Prior to the rise of genderism and in response to the Fundamentalist-Modernist Controversy (1920–1935), looselycharacterized as the battle between inerrantists and those adhering to the historical-critical method of interpreting Scripture, the ETS was formed in 1949 as part of the neo-evangelical movement to create new “fundamentalist” intuitions (1930–1950).[13]In keeping with this historical context, the ETS constitution respectively states in Articles 2 & 3 that the purpose of the society is “to foster conservativebiblical scholarship” and that this purpose rests on the doctrinal basis (not statement of faith) of the affirmation of biblical inerrancy.[14]Since its founding, ETS has represented diverse theological viewpoints across the evangelical spectrum in a number of doctrinal loci,[15]but the society shifted toward complementarianism through the mid-1980s–mid-1990s[16]when Southern Baptists began joining ETS after the conservative resurgence[17](1979–1990)[18]took place in that denomination.

Gordon H. Clark, the 17thETS president, pointed out that while “both principles are, of course, essential in every age,” the main issue of the day had shifted from justification in the Reformation to inerrancy in the fundamentalist-modernist controversy of his time, so in postmodernity, while justification is essential and inerrancy foundational, “the main battle centers on” the unholy trinity of Marxism, multiculturalism, and genderism.[19]Genderism is currently undermining the foundation of the church by destroying the ETS. Evangelical academicians, pastors, and laypeople must take action against events taking place in the ivory towers of academia that have been and are continuing to shipwreck the local church (1 Tim 1:19). Having explained the Definitions and History in this article, the next three posts will outline the (2) Opposition Actions, (3) The Stakes, and (4) Recommended Actions regarding the genderists’ takeover of ETS.

 

 

[1]https://epecarticles.com/2018/08/18/a-fundamental-shift-in-evangelicalism-part-1-introduction-by-ronald-m-rothenberg-ph-d/. In this manner, the nature of evangelicalism has experienced a fundamental shift so that large parts of evangelicalism are no longer Christian. Each ideology is unholy because they promise good but deliver evil. They are a trinity because each successive ideology builds in some way on its predecessor, beginning with Marxism.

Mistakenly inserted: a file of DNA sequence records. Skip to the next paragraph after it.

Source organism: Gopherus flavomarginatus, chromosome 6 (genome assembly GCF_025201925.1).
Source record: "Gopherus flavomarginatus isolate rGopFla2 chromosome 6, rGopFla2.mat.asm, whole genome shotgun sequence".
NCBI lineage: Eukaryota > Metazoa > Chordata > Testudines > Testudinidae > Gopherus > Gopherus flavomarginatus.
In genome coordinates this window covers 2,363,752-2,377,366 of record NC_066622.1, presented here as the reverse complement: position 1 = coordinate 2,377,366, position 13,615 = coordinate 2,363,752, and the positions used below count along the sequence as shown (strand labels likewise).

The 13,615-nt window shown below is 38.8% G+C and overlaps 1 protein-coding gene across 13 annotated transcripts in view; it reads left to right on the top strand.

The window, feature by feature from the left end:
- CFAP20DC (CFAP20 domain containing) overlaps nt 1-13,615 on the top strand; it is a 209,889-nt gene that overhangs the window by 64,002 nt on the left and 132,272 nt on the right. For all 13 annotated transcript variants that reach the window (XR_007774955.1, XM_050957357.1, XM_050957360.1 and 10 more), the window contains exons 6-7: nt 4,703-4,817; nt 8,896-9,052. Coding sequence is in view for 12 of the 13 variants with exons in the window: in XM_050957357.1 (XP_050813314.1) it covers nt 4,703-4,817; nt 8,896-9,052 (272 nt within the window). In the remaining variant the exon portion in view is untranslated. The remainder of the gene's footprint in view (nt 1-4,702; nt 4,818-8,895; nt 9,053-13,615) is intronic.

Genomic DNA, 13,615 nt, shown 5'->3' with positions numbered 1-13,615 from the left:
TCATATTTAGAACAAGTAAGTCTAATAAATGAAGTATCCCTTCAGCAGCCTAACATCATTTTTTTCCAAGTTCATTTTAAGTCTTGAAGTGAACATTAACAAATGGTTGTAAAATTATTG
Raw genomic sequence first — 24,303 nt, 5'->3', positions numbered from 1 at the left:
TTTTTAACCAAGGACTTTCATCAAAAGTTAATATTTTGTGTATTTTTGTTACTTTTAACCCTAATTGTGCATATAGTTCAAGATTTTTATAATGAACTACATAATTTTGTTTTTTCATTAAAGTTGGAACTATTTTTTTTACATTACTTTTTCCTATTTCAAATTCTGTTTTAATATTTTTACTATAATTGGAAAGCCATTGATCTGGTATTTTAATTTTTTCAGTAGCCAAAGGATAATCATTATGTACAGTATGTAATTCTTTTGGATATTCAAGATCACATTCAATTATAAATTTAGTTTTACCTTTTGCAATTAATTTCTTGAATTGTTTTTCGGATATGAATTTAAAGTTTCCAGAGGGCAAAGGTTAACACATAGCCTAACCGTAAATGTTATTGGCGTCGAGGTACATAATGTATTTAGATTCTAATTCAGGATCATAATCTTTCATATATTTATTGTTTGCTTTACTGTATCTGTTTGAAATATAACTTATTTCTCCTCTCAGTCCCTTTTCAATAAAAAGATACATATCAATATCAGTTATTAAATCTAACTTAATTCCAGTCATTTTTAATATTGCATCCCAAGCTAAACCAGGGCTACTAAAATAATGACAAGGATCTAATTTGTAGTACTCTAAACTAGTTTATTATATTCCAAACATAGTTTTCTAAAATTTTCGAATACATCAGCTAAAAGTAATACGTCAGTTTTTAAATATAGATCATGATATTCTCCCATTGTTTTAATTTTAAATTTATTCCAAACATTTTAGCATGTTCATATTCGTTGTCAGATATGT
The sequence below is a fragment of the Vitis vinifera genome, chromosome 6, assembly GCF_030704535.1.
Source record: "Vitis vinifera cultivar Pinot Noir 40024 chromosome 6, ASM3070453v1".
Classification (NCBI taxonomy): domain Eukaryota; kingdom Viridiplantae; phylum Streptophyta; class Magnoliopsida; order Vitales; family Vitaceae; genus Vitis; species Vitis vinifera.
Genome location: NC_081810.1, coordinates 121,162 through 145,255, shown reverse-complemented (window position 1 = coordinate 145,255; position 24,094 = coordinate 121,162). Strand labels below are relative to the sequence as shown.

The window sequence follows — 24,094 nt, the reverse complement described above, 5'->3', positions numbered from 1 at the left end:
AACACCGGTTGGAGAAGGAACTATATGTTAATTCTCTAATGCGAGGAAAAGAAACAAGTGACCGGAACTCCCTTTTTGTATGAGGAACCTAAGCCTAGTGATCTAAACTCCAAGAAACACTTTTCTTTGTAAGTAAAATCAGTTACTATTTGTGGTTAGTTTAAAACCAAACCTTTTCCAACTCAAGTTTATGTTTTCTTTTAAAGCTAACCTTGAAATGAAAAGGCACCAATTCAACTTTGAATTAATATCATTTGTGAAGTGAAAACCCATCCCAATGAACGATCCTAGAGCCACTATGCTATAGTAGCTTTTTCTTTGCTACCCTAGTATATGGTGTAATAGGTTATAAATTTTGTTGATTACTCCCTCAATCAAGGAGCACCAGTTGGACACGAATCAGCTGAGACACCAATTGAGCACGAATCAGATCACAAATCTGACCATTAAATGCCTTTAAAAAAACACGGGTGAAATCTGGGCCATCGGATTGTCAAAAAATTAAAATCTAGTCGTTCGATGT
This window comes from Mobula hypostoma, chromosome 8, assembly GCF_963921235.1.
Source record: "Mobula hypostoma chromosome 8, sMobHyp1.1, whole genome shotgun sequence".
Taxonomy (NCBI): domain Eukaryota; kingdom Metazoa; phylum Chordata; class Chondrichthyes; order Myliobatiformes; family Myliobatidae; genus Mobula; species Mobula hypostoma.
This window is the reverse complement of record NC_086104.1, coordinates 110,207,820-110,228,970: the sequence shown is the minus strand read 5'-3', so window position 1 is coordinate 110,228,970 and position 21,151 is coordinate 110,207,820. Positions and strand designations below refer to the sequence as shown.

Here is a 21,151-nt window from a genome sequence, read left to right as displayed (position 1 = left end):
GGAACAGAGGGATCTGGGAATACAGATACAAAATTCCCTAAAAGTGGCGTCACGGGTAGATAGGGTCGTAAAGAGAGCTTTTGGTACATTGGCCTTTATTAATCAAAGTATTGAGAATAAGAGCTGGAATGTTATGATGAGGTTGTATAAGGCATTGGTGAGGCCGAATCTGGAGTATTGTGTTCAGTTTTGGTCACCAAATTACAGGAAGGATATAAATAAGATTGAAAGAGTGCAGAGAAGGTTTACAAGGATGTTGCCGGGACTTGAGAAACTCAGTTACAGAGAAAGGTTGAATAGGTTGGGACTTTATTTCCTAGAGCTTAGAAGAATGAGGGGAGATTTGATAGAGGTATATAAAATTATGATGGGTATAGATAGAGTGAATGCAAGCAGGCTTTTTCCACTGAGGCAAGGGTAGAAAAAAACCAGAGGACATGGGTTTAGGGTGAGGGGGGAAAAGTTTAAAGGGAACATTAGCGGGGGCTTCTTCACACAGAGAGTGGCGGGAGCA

[2]According to Airton and Thorne, “legendary sociologist” Erving Goffman(1922–1982) coined the term “genderism” in a 1977 study. Liz Airton, “Untangling ‘Gender Diversity’: Genderism and Its Discontents (I.E., Everyone),” in Diversity and Multiculturalism: A Reader, ed. Shirley R. Steinberg (New York: Peter Lang, 2009), 242, note #15; Barrie Thorne, Gender Play: Girls and Boys in School(New Brunswick, NJ: Rutgers University Press, 1993), 85. In Goffman’s original use, the term simply referred to “a sex-class linked individual behavioral practice.” Erving Goffman, “The Arrangement between the Sexes,” Theory and Society4, no. 3 (Aut. 1977): 305.

Subsequent to Goffman’s minting of the word, Airton tracks its history through the educational and psychological fields and finally into gender studies where it has numerous definitions and even claimants for originating the term. Airton opts for using the definition from a 2005 study on “transphobia” by psychologists Hill and Willoughby. Airton, Untangling ‘Gender Diversity’: Genderism and Its Discontents (I.E., Everyone), 242, note #15. Airton’s decision appears wise as Hill and Willoughby’s definition is seemingly one of the most widely cited in the literature related to gender studies and also because it is very comprehensive. Darryl B. Hill and Brian L. B. Willoughby, “The Development and Validation of the Genderism and Transphobia Scale,” Sex Roles53, no. 7/8 (Oct. 2005): 534.